The FBI’s arrests of more than 160 human trafficking suspects before and during Super Bowl weekend in Atlanta comes on the heels of National Slavery and Human Trafficking Prevention Month, during which hotel companies and hospitality associations focused on training employees to prevent similar crimes.

THE FBI MADE more than 160 arrests of human trafficking suspects over 11 days leading up to Super Bowl weekend in Atlanta, Georgia. The operation comes on the heels of National Slavery and Human Trafficking Prevention Month, during which hotel companies and hospitality associations focused on training employees to prevent similar crimes.

During the sting operation lasting from Jan. 23 to Feb. 2, the FBI arrested 169 suspects. That included 26 alleged sex traffickers and 34 who allegedly attempted to engage in sex acts with minors. Also, 9 juvenile victims of sex trafficking were rescued, including a 14-year-old. Nine other trafficking victims were also identified.

The names of those charged and the specific charges were not released.

“The operation’s goal was to raise awareness about sex trafficking by proactively addressing that threat during the Super Bowl and events leading up to the Super Bowl,” FBI Spokesman Kevin Rowson said in a press release. “Sex trafficking is not just a problem during large scale events, it is a 365-day-a-year problem in communities all across the country.”

Rowson did not respond to a request for information on hotels involved with the operation, but hotels are one of the most common locations for human trafficking to occur. That is why so many hoteliers and associations observed National Slavery and Human Trafficking Prevention Month in January and National Human Trafficking Awareness Day on Jan. 11.

For example, Marriott International reached a goal of training 500,000 hotel workers to spot and stop human trafficking. The company launched its mandatory human trafficking awareness training program for on-property staff in both managed and franchised properties in January 2017 as part of its sustainability and social impact initiative, Serve 360: Doing Good in Every Direction.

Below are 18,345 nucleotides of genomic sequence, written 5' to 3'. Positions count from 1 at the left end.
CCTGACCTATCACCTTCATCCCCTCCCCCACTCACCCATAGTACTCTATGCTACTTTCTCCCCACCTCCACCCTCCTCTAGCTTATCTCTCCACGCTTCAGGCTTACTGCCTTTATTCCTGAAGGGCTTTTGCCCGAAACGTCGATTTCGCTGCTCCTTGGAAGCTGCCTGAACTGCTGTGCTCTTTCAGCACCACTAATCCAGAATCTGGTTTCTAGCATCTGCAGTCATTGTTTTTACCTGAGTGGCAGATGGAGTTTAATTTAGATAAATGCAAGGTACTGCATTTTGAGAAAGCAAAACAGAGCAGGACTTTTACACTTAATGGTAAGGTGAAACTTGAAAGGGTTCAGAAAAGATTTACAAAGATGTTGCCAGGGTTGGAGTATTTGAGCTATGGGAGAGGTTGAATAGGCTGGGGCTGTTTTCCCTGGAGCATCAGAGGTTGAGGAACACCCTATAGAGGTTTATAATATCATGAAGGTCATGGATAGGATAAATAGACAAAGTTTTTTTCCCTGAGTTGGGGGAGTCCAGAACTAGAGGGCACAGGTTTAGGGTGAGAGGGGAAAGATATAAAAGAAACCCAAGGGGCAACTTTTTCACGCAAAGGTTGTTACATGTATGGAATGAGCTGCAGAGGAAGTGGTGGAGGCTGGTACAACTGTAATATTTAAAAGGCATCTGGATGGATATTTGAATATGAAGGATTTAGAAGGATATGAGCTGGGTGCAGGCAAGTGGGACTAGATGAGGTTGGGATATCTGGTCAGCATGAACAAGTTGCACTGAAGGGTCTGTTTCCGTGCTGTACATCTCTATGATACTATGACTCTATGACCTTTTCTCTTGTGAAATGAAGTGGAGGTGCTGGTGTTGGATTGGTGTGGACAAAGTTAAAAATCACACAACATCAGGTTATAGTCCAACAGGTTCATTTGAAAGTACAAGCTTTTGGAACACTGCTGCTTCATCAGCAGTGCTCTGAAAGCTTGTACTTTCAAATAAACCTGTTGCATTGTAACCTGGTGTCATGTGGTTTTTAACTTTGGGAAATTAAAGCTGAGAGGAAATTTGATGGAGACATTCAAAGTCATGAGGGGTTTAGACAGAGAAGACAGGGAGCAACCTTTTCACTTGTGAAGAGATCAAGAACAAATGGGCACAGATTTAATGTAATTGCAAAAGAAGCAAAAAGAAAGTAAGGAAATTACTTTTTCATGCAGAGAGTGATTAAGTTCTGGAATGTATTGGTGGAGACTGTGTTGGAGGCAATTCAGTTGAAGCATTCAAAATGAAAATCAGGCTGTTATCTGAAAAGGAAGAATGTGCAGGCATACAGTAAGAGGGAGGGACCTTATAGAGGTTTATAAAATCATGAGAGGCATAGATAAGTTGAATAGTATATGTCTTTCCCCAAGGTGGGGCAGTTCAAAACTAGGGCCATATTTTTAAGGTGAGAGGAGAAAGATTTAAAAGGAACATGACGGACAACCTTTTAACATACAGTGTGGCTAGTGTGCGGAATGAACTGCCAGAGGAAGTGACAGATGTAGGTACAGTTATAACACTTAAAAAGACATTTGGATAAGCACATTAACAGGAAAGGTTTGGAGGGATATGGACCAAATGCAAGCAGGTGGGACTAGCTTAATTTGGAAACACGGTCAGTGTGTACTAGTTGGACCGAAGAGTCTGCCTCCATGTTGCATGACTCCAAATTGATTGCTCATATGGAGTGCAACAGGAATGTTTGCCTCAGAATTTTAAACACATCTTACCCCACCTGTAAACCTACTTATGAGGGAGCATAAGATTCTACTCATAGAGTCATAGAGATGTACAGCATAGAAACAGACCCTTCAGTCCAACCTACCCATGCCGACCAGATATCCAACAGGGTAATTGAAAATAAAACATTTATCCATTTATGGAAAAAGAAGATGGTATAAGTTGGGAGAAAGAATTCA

“Human trafficking is a horrific form of modern slavery that entraps millions of people around the world,” said Marriott President and CEO Arne Sorenson. “By educating and empowering our global workforce to say something if they see something, we are not just standing up for the most vulnerable in society, we are also protecting associates and guests.”

Other organizations, including AAHOA, also recognized the month and National Human Trafficking Awareness Day. The month of awareness began in 2014 with a proclamation by President Barack Obama issued in December 2013. In the proclamation, Obama says the nation must address the “underlying forces that push so many into bondage.”

“Thousands of AAHOA members and their employees have taken AAHOA’s free online Human Trafficking Awareness Training and are making their front desks the front line in the fight against this heartbreaking exploitation,” AAHOA President and CEO Chip Rogers said in a statement. “America’s hoteliers stand with victims, law enforcement, and allies, not only today on Human Trafficking Awareness Day, but every day as we remain ever vigilant and committed to ending this despicable practice.”